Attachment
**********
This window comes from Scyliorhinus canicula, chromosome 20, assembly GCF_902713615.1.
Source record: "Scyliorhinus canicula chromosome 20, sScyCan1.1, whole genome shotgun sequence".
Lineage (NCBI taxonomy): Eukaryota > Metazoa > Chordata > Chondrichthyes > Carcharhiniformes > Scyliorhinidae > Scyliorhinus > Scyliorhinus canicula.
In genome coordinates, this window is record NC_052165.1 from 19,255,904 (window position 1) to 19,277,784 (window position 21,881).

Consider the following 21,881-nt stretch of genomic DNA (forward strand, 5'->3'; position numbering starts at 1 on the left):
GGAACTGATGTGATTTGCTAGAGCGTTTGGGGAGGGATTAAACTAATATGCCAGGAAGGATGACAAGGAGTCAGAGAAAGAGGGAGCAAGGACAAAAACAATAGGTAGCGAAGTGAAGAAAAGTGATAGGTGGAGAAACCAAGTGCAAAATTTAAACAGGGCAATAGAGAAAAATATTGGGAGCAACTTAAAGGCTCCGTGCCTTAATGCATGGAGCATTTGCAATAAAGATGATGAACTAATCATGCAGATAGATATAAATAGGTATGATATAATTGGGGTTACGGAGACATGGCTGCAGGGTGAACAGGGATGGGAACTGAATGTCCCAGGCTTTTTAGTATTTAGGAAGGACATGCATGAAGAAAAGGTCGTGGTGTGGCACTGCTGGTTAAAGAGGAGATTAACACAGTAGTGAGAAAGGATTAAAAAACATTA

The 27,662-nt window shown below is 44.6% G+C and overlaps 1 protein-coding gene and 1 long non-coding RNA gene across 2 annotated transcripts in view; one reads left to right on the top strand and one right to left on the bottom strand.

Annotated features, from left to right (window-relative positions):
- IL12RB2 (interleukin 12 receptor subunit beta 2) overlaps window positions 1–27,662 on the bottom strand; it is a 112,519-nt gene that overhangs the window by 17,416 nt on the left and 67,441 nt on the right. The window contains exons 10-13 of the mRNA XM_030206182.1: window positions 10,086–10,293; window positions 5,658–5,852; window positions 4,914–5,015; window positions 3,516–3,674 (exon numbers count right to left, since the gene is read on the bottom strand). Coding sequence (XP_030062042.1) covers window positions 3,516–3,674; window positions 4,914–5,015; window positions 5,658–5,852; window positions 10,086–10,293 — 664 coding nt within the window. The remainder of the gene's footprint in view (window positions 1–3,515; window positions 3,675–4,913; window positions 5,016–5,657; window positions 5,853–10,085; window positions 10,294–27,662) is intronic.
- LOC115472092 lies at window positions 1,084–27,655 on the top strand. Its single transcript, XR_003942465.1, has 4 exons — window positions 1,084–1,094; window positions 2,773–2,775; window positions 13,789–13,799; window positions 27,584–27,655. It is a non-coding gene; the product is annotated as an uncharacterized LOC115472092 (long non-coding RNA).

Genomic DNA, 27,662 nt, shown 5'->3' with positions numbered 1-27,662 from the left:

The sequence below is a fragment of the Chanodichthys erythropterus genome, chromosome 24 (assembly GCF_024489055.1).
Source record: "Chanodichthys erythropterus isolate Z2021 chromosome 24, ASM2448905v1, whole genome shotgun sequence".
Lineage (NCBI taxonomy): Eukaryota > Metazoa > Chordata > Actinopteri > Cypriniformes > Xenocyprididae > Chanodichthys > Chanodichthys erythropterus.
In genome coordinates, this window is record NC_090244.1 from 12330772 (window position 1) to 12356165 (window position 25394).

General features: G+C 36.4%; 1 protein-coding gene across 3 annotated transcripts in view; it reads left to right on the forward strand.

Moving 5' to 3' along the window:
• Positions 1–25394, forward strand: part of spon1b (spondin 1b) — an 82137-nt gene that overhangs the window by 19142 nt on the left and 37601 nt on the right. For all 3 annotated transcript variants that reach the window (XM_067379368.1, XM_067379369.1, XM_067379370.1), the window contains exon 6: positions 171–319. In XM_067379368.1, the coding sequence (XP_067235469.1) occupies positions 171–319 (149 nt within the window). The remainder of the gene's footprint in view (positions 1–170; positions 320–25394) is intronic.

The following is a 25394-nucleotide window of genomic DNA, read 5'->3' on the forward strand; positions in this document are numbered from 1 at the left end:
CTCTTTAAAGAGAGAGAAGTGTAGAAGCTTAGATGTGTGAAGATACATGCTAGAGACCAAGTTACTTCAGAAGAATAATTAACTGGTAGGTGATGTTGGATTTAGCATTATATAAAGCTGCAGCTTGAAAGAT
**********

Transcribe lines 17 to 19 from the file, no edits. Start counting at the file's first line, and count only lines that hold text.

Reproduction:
Moving 5' to 3' along the window:
• Positions 1–25394, forward strand: part of spon1b (spondin 1b) — an 82137-nt gene that overhangs the window by 19142 nt on the left and 37601 nt on the right. For all 3 annotated transcript variants that reach the window (XM_067379368.1, XM_067379369.1, XM_067379370.1), the window contains exon 6: positions 171–319. In XM_067379368.1, the coding sequence (XP_067235469.1) occupies positions 171–319 (149 nt within the window). The remainder of the gene's footprint in view (positions 1–170; positions 320–25394) is intronic.

The following is a 25394-nucleotide window of genomic DNA, read 5'->3' on the forward strand; positions in this document are numbered from 1 at the left end: